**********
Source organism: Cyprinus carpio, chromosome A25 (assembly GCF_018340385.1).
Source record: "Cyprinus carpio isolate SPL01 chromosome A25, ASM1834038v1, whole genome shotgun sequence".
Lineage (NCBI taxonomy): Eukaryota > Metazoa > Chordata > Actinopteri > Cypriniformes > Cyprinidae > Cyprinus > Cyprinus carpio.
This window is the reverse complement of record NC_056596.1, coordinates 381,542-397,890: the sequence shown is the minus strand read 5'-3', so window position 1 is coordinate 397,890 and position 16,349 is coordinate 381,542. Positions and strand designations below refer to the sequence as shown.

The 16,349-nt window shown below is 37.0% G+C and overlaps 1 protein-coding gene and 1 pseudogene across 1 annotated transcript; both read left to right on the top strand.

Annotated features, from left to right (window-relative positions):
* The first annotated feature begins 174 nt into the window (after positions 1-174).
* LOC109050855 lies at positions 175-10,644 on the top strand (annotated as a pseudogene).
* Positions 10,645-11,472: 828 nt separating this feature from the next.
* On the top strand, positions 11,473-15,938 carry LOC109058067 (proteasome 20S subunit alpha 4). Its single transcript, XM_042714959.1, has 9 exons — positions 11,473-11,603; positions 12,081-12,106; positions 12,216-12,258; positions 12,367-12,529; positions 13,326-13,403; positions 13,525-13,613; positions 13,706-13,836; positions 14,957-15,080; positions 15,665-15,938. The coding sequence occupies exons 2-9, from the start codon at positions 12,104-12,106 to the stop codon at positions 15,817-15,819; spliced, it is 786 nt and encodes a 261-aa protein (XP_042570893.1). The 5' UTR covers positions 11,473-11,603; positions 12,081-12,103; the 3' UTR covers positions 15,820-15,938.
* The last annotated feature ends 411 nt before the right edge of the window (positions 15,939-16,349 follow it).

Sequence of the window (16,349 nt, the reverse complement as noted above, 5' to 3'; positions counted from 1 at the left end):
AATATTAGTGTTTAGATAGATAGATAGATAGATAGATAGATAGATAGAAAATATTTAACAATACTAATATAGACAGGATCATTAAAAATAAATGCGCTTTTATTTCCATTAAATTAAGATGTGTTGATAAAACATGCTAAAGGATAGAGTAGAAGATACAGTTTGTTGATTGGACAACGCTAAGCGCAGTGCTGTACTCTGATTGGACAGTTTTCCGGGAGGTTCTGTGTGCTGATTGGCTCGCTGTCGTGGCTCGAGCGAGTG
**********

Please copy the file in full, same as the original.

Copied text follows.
Source organism: Cyprinus carpio, chromosome A25 (assembly GCF_018340385.1).
Source record: "Cyprinus carpio isolate SPL01 chromosome A25, ASM1834038v1, whole genome shotgun sequence".
Lineage (NCBI taxonomy): Eukaryota > Metazoa > Chordata > Actinopteri > Cypriniformes > Cyprinidae > Cyprinus > Cyprinus carpio.
This window is the reverse complement of record NC_056596.1, coordinates 381,542-397,890: the sequence shown is the minus strand read 5'-3', so window position 1 is coordinate 397,890 and position 16,349 is coordinate 381,542. Positions and strand designations below refer to the sequence as shown.

The 16,349-nt window shown below is 37.0% G+C and overlaps 1 protein-coding gene and 1 pseudogene across 1 annotated transcript; both read left to right on the top strand.

Annotated features, from left to right (window-relative positions):
* The first annotated feature begins 174 nt into the window (after positions 1-174).
* LOC109050855 lies at positions 175-10,644 on the top strand (annotated as a pseudogene).
* Positions 10,645-11,472: 828 nt separating this feature from the next.
* On the top strand, positions 11,473-15,938 carry LOC109058067 (proteasome 20S subunit alpha 4). Its single transcript, XM_042714959.1, has 9 exons — positions 11,473-11,603; positions 12,081-12,106; positions 12,216-12,258; positions 12,367-12,529; positions 13,326-13,403; positions 13,525-13,613; positions 13,706-13,836; positions 14,957-15,080; positions 15,665-15,938. The coding sequence occupies exons 2-9, from the start codon at positions 12,104-12,106 to the stop codon at positions 15,817-15,819; spliced, it is 786 nt and encodes a 261-aa protein (XP_042570893.1). The 5' UTR covers positions 11,473-11,603; positions 12,081-12,103; the 3' UTR covers positions 15,820-15,938.
* The last annotated feature ends 411 nt before the right edge of the window (positions 15,939-16,349 follow it).

Sequence of the window (16,349 nt, the reverse complement as noted above, 5' to 3'; positions counted from 1 at the left end):
AATATTAGTGTTTAGATAGATAGATAGATAGATAGATAGATAGATAGAAAATATTTAACAATACTAATATAGACAGGATCATTAAAAATAAATGCGCTTTTATTTCCATTAAATTAAGATGTGTTGATAAAACATGCTAAAGGATAGAGTAGAAGATACAGTTTGTTGATTGGACAACGCTAAGCGCAGTGCTGTACTCTGATTGGACAGTTTTCCGGGAGGTTCTGTGTGCTGATTGGCTCGCTGTCGTGGCTCGAGCGAGTG